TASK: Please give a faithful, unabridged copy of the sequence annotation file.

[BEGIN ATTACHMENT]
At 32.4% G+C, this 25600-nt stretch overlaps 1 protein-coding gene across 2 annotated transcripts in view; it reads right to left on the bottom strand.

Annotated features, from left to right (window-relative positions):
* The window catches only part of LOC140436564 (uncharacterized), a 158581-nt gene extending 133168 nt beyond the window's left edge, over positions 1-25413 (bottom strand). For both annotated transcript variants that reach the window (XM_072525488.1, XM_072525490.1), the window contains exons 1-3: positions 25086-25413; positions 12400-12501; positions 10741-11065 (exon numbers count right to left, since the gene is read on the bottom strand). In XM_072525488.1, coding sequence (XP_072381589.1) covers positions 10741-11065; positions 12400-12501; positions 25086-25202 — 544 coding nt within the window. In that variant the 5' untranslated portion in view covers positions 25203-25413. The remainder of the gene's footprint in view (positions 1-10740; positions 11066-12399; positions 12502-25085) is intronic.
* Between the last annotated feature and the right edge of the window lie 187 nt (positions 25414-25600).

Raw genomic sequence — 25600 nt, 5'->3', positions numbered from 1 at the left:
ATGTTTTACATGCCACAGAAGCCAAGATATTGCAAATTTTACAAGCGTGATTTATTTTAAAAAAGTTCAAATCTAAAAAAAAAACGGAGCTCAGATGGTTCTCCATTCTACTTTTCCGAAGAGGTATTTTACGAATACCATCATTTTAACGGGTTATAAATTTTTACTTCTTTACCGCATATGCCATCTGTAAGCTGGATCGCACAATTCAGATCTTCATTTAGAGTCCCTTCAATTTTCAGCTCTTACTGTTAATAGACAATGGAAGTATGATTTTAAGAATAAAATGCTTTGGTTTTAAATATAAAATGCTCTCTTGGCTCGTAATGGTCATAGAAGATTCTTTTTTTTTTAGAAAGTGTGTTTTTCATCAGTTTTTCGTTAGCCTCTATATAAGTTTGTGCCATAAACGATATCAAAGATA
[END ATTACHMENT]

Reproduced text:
At 32.4% G+C, this 25600-nt stretch overlaps 1 protein-coding gene across 2 annotated transcripts in view; it reads right to left on the bottom strand.

Annotated features, from left to right (window-relative positions):
* The window catches only part of LOC140436564 (uncharacterized), a 158581-nt gene extending 133168 nt beyond the window's left edge, over positions 1-25413 (bottom strand). For both annotated transcript variants that reach the window (XM_072525488.1, XM_072525490.1), the window contains exons 1-3: positions 25086-25413; positions 12400-12501; positions 10741-11065 (exon numbers count right to left, since the gene is read on the bottom strand). In XM_072525488.1, coding sequence (XP_072381589.1) covers positions 10741-11065; positions 12400-12501; positions 25086-25202 — 544 coding nt within the window. In that variant the 5' untranslated portion in view covers positions 25203-25413. The remainder of the gene's footprint in view (positions 1-10740; positions 11066-12399; positions 12502-25085) is intronic.
* Between the last annotated feature and the right edge of the window lie 187 nt (positions 25414-25600).

Raw genomic sequence — 25600 nt, 5'->3', positions numbered from 1 at the left:
ATGTTTTACATGCCACAGAAGCCAAGATATTGCAAATTTTACAAGCGTGATTTATTTTAAAAAAGTTCAAATCTAAAAAAAAAACGGAGCTCAGATGGTTCTCCATTCTACTTTTCCGAAGAGGTATTTTACGAATACCATCATTTTAACGGGTTATAAATTTTTACTTCTTTACCGCATATGCCATCTGTAAGCTGGATCGCACAATTCAGATCTTCATTTAGAGTCCCTTCAATTTTCAGCTCTTACTGTTAATAGACAATGGAAGTATGATTTTAAGAATAAAATGCTTTGGTTTTAAATATAAAATGCTCTCTTGGCTCGTAATGGTCATAGAAGATTCTTTTTTTTTTAGAAAGTGTGTTTTTCATCAGTTTTTCGTTAGCCTCTATATAAGTTTGTGCCATAAACGATATCAAAGATA